Required Practicals Questions (March Edition)
When reading the examiners' reports for the 2018 and 2019 GCSE Science exams it is clear that there is a good deal of room for improvement in students' responses to questions relating to the Required Practical Activities (RPAs). For example, in the 12 Foundation Tier papers for the AQA Separate Sciences and Combined Science examinations, more than 50% of the marks relating to the RPAs were scored on two papers only. This situation was particularly acute in the Combined Science papers. While the picture was slightly more encouraging for the Higher tier papers, it was only on very few occasions that significantly more than 50% of the available marks were scored.
So, why do we find ourselves in this situation? A number of issues are identified in the examiners' reports, and it is worth looking at some of them.
Examiners suggest that students may not have carried out certain RPAs in the first place, and when they are able to list the steps involved in particular experiments, they are often unable to explain the purpose of those steps and the science underlying the experiments.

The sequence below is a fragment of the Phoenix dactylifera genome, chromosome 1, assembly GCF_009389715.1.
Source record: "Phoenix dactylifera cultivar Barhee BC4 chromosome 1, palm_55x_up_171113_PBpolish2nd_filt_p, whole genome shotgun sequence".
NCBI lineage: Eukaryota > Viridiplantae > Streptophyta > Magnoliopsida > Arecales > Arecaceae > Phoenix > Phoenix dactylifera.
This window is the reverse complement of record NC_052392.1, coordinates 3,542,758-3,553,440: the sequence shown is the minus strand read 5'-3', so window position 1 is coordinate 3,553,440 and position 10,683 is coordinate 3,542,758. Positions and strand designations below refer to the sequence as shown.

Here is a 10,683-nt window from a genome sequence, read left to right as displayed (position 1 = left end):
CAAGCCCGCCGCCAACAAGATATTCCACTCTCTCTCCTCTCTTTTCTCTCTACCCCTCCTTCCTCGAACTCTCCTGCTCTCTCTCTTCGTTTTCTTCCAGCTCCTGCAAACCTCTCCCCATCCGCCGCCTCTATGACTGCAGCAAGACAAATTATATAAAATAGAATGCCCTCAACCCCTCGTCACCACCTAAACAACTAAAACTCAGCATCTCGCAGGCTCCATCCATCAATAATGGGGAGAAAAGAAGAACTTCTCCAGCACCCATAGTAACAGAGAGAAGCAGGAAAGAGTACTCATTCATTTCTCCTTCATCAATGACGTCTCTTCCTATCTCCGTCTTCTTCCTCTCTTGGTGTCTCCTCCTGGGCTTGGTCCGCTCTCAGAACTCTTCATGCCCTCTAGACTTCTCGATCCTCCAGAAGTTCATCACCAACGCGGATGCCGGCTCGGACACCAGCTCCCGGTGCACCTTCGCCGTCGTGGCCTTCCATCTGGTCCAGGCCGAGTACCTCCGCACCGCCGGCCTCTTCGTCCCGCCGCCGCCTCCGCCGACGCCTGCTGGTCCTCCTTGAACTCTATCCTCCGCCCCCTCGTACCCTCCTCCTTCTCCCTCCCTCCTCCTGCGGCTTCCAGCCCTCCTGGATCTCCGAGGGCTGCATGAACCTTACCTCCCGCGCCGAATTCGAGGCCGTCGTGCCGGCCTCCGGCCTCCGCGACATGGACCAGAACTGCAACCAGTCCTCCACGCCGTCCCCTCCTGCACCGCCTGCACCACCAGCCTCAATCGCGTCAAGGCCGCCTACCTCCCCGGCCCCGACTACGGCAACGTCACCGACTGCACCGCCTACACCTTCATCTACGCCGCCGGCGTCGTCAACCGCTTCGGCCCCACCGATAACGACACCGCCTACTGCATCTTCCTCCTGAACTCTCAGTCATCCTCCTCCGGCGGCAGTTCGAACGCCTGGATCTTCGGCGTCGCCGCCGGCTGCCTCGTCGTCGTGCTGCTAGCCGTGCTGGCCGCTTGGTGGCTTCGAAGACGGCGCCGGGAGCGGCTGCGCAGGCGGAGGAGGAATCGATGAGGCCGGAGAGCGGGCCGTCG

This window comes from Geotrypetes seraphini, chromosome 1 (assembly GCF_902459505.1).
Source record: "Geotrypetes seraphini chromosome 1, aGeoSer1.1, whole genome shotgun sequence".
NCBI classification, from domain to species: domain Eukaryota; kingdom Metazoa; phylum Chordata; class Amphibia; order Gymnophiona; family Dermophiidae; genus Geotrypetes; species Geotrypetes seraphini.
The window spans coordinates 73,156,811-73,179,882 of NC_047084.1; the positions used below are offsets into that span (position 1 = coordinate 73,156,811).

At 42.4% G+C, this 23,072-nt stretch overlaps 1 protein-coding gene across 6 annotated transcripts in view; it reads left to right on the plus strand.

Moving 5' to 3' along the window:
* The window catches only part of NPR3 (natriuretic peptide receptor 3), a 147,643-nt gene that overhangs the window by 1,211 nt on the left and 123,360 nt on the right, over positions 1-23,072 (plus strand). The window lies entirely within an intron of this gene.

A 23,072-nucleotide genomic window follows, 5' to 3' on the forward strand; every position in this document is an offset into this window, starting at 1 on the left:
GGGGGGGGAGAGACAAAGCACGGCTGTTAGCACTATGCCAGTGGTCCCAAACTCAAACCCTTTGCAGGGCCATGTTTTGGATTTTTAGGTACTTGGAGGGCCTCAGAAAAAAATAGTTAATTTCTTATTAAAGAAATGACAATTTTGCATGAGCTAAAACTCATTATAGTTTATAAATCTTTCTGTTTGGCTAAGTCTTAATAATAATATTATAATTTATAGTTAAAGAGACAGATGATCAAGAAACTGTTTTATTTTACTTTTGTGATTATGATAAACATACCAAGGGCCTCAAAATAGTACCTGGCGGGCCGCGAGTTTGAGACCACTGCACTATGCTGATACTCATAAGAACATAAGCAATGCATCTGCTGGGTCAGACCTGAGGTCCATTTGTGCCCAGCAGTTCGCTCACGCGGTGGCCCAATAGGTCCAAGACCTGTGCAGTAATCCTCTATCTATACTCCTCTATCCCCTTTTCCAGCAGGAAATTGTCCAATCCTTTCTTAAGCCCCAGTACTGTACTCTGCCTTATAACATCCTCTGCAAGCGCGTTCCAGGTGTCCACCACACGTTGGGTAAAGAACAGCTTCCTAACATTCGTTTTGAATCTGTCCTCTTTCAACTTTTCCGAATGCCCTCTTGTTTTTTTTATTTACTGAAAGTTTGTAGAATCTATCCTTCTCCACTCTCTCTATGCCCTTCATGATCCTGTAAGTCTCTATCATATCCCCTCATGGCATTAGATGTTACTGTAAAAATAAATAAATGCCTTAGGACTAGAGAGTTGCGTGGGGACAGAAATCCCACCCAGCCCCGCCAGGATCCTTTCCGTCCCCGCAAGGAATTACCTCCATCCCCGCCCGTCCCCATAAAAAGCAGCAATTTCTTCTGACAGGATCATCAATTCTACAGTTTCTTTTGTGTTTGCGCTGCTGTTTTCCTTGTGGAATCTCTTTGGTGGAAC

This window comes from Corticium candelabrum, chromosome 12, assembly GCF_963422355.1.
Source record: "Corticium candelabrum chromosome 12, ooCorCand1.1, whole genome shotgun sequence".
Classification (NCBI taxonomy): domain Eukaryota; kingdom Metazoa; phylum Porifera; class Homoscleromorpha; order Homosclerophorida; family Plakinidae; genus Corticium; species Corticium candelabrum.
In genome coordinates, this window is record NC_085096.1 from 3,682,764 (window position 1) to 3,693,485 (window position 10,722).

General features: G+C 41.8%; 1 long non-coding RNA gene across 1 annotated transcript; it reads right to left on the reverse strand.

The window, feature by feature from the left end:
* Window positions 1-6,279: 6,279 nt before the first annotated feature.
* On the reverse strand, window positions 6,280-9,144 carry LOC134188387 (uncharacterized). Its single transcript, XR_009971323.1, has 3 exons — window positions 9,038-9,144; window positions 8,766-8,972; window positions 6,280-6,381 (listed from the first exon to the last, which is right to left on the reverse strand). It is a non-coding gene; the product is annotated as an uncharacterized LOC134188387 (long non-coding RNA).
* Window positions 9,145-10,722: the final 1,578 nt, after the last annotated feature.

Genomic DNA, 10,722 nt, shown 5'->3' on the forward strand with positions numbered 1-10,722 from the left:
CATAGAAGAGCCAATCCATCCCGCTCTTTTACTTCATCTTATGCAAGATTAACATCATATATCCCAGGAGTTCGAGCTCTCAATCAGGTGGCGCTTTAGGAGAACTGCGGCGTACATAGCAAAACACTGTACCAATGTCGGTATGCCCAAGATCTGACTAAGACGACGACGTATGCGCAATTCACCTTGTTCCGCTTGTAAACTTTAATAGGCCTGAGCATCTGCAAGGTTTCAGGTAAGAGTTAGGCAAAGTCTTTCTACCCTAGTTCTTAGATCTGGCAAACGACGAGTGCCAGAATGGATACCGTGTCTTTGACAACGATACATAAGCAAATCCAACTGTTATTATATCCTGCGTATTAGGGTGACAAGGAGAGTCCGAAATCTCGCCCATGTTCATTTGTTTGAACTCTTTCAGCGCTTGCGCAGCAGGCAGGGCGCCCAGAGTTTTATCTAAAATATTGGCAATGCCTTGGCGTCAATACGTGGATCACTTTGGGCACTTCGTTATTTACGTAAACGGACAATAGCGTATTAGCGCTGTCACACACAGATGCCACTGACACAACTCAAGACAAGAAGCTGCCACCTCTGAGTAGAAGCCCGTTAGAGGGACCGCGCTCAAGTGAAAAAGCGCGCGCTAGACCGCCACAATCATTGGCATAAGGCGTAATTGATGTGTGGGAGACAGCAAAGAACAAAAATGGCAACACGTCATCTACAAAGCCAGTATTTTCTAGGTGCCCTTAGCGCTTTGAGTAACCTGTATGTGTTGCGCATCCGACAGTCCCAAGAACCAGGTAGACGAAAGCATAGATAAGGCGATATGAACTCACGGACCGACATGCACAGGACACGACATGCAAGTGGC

Understanding of variables, particularly control variables, was found to be wanting in many cases.
Applying knowledge of those RPAs identified in the specifications to new and unfamiliar situations seems to have been particularly challenging to many students.
What, then, can be done about this. It seems clear that it is not enough simply to carry out an experiment and then move on. We need to recognise that questions about the RPAs can be asked in many ways and then look at how we can better prepare our students to respond to unfamiliar approaches to experiments. All of this, of course, takes time and we recognise that for teachers this is in short supply. So we have decided to provide a regular supply of resources that will help teachers address these issues.
At EzyEducation we believe in coming at all ideas from as many different directions as possible, and this is reflected in the Required Practical Practice Questions that we are providing here and will provide in the future. When writing these questions we have spent a good deal of time thinking about and anticipating the different ways in which the understanding of the RPAs can be tested and we are confident that in answering our questions students will be exposed to the relevant ideas in ways that they will not experience when answering questions from past papers and textbooks.
I recognise that students marking their own work can be a valuable exercise, especially if it helps them identify and correct their own misconceptions. However, as someone who has marked exams for over fifteen years, I also recognise that there is far more to marking a response than checking it against a mark scheme. Hence, our mark schemes contain a good deal more detail and guidance than those normally provided by exam boards so that effective learning takes place alongside the assessment.